Extracting the Power of Biogas
Extracting the Power of Biogas
Extracting the Power of Biogas
2 minute read

The state of California has strict environmental regulations, requiring that utilities embrace renewable energy sources by 2020, taking on 33 percent of the state's energy sources. Biogas is becoming a viable source of this energy, prompting facilities to make the change.

The state of California arguably has the strictest environmental regulations of any state in the country. The state as a whole already embraces renewable energy sources, such as wind and solar, and by 2020, 33 percent of the state's energy sources must be renewable.

"Over the past 10-15 years, as the state of California has made environmental regulations increasingly strict­, almost all power plants run on a combination of natural gas, wind, solar geothermal and other sources of renewable energy," says Patrick Hirl, project manager for Burns & McDonnell. There are only two coal-fired plants left in the state."

A New Look at Biogas

As a result of the emphasis placed on renewable energy sources, Southern California Gas Co., the largest distributor of natural gas in the country, has turned its focus to biogas. Biogas is a renewable resource and is the product of the decomposition of organic matter in wastewater treatment plants, cattle manure, food waste and landfills.

In some cases, biogas is conditioned for combustion in a reciprocating engine or microturbine for electrical power generation. But in many wastewater treatment plants and landfills, biogas is burned off, or flared, because it is does not meet the requirements for use as a pipeline gas.

"Flaring the biogas from organic matter is not a problem in terms of damage to the environment because the carbon being released is already part of the current carbon cycle," Hirl says, "but it's a waste of energy."

Realizing the potential biogas holds as a renewable energy source, Southern California Gas is investigating a new technology to extract pipeline-quality natural gas — methane — from biogas emitted from a wastewater treatment plant in Escondido, Calif. The process, pressure-swing adsorption (PSA), works to separate gas species — specifically carbon dioxide from methane.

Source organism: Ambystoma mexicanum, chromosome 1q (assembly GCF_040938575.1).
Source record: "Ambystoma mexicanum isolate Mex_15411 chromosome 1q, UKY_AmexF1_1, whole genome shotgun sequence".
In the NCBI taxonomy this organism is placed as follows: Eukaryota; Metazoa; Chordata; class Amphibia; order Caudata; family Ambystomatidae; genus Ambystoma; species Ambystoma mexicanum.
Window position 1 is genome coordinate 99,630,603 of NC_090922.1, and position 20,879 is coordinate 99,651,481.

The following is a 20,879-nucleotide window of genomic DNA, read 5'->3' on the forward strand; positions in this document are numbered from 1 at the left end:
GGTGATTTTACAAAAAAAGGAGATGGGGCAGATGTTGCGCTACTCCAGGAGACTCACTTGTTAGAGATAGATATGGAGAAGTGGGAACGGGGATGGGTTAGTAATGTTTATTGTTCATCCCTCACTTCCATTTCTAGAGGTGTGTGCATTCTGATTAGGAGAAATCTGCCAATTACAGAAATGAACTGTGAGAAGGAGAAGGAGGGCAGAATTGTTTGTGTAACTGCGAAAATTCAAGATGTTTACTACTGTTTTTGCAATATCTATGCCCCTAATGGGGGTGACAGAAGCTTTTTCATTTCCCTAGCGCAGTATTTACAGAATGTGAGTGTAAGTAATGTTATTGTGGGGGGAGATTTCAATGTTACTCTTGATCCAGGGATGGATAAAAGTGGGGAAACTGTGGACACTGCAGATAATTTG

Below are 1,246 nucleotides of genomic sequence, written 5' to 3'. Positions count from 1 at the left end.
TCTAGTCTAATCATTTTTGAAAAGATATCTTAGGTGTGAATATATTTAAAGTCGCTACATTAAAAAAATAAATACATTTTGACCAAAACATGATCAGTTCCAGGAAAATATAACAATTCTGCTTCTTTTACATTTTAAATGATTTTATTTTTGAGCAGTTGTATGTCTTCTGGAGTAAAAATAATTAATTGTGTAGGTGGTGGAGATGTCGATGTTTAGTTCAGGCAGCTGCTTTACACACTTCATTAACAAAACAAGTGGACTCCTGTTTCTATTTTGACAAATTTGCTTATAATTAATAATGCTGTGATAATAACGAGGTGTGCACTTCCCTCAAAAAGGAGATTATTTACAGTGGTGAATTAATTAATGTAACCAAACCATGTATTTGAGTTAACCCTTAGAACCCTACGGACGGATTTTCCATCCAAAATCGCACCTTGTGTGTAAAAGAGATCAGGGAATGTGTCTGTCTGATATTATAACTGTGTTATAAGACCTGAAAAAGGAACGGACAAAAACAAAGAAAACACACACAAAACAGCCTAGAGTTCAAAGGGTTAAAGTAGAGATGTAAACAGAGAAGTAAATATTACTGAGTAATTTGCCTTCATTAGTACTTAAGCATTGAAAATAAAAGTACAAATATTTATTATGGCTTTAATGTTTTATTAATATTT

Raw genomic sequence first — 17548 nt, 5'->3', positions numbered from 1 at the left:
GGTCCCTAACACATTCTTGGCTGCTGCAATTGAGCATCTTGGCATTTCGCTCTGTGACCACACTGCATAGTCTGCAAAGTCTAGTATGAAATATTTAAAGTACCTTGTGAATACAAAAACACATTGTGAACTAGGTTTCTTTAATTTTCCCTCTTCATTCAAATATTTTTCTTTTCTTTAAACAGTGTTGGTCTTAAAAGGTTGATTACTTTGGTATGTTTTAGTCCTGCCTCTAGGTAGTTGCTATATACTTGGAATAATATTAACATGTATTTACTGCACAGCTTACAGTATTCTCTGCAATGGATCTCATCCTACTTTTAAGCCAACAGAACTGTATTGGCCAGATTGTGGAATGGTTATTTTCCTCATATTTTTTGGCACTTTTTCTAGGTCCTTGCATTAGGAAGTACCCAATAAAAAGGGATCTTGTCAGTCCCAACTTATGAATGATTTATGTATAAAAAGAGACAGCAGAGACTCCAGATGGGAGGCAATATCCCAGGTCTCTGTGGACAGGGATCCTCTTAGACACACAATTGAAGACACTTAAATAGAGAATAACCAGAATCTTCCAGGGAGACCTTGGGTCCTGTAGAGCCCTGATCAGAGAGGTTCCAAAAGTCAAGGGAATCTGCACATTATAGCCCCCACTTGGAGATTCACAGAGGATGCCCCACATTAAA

As owner's engineer for Southern California Gas, Burns & McDonnell helped identify potential technology providers, and Southern California Gas ultimately chose Canada-based Xebec because it could provide the purest form of methane through the PSA process and guarantees meeting — and even exceeding — California's standards for natural gas in pipelines.

"Southern California Gas is taking the first steps in the industry to find alternatives to natural gas that are renewable," Hirl says.

Environmental Win

These efforts to reduce reliance on fossil fuels as the main source of energy for power plants not only ensure a supply of natural gas, but also put the carbon cycle a step closer to being balanced.

"Right now, the main source of natural gas is fossil fuels, and the carbon released from burning that natural gas was pulled from the environment thousands of years ago," Hirl says. "But natural gas extracted from biogas contains carbon from within the last couple of years and is still considered part of the current carbon cycle. So it would reduce the amount of old carbon being released and reduce greenhouse gases."

It also helps pave the way to completely eliminating fossil fuels.

"That is a vision people have," Hirl says. "Although we're a ways away from it, there is the potential to completely eliminate the use of fossil fuels."

For more information, contact Patrick Hirl, 952-656-3634.

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